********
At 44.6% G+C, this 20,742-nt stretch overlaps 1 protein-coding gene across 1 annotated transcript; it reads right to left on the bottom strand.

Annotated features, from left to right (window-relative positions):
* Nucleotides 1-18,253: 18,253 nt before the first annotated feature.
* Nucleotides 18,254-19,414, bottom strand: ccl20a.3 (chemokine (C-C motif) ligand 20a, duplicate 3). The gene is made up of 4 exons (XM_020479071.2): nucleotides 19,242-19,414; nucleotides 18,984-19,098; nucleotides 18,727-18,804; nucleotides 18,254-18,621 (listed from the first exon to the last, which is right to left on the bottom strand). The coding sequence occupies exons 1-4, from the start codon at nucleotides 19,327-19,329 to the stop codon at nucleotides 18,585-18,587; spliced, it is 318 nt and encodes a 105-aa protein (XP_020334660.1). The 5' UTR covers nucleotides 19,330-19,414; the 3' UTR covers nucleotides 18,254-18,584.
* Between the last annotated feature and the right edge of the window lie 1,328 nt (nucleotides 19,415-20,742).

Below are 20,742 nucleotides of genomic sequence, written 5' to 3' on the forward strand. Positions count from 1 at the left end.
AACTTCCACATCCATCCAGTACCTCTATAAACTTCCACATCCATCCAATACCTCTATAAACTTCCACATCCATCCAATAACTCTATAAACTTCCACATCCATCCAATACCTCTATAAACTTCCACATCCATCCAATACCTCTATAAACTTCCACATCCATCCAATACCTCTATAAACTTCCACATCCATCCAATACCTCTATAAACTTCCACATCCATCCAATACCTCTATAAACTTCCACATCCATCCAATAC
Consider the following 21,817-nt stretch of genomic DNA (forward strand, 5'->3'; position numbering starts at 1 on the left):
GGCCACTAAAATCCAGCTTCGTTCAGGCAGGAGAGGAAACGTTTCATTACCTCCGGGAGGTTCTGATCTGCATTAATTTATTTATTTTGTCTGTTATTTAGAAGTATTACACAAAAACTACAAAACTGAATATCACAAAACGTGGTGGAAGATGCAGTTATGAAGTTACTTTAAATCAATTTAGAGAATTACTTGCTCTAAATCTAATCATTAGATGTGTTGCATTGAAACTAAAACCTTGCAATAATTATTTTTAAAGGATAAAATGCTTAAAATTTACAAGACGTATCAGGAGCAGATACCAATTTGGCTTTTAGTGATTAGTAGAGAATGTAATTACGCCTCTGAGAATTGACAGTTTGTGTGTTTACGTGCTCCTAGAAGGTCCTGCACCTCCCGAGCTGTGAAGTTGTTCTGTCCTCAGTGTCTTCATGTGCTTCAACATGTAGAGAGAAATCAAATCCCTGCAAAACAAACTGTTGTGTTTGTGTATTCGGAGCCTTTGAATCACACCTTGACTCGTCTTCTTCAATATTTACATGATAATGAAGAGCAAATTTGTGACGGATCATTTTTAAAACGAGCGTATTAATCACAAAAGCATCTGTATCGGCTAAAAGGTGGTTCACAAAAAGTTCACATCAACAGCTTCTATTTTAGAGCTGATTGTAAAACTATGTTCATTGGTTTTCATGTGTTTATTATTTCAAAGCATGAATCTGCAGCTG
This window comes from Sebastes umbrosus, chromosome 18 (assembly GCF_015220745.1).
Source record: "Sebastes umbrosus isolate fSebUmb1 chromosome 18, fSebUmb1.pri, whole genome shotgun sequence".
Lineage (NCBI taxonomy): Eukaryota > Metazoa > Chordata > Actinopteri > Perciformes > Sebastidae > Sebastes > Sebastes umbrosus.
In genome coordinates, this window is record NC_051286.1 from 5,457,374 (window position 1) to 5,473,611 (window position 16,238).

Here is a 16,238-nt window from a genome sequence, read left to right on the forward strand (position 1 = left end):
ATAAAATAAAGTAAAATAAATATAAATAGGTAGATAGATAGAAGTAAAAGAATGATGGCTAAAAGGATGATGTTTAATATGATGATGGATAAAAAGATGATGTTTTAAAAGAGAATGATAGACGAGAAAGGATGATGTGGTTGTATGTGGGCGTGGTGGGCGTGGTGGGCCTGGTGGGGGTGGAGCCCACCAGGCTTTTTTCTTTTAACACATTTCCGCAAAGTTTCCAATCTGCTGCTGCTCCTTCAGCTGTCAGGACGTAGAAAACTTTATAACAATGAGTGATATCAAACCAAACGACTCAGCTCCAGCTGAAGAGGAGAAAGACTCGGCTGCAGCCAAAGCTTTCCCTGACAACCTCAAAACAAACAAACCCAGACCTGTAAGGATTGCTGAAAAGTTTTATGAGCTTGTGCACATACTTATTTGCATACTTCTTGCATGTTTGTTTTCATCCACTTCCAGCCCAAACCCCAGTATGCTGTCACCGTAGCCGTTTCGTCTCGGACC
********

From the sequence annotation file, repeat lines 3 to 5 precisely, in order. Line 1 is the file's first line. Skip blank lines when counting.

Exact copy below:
* Nucleotides 1-18,253: 18,253 nt before the first annotated feature.
* Nucleotides 18,254-19,414, bottom strand: ccl20a.3 (chemokine (C-C motif) ligand 20a, duplicate 3). The gene is made up of 4 exons (XM_020479071.2): nucleotides 19,242-19,414; nucleotides 18,984-19,098; nucleotides 18,727-18,804; nucleotides 18,254-18,621 (listed from the first exon to the last, which is right to left on the bottom strand). The coding sequence occupies exons 1-4, from the start codon at nucleotides 19,327-19,329 to the stop codon at nucleotides 18,585-18,587; spliced, it is 318 nt and encodes a 105-aa protein (XP_020334660.1). The 5' UTR covers nucleotides 19,330-19,414; the 3' UTR covers nucleotides 18,254-18,584.
* Between the last annotated feature and the right edge of the window lie 1,328 nt (nucleotides 19,415-20,742).